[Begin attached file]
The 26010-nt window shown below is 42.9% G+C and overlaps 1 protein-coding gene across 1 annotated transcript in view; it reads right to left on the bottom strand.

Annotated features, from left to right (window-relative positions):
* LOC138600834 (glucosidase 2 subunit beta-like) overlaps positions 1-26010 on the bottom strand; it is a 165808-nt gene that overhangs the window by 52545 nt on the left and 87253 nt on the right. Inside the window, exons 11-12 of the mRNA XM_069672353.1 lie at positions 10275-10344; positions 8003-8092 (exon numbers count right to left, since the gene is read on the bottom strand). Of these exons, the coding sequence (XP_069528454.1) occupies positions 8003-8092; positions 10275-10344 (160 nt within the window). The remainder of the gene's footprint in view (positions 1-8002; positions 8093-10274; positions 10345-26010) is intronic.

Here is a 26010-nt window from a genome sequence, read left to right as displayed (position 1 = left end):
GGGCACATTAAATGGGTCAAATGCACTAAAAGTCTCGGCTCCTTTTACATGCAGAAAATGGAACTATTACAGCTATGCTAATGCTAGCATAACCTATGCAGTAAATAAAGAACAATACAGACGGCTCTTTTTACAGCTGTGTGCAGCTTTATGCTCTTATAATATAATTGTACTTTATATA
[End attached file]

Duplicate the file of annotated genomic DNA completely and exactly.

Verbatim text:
The 26010-nt window shown below is 42.9% G+C and overlaps 1 protein-coding gene across 1 annotated transcript in view; it reads right to left on the bottom strand.

Annotated features, from left to right (window-relative positions):
* LOC138600834 (glucosidase 2 subunit beta-like) overlaps positions 1-26010 on the bottom strand; it is a 165808-nt gene that overhangs the window by 52545 nt on the left and 87253 nt on the right. Inside the window, exons 11-12 of the mRNA XM_069672353.1 lie at positions 10275-10344; positions 8003-8092 (exon numbers count right to left, since the gene is read on the bottom strand). Of these exons, the coding sequence (XP_069528454.1) occupies positions 8003-8092; positions 10275-10344 (160 nt within the window). The remainder of the gene's footprint in view (positions 1-8002; positions 8093-10274; positions 10345-26010) is intronic.

Here is a 26010-nt window from a genome sequence, read left to right as displayed (position 1 = left end):
GGGCACATTAAATGGGTCAAATGCACTAAAAGTCTCGGCTCCTTTTACATGCAGAAAATGGAACTATTACAGCTATGCTAATGCTAGCATAACCTATGCAGTAAATAAAGAACAATACAGACGGCTCTTTTTACAGCTGTGTGCAGCTTTATGCTCTTATAATATAATTGTACTTTATATA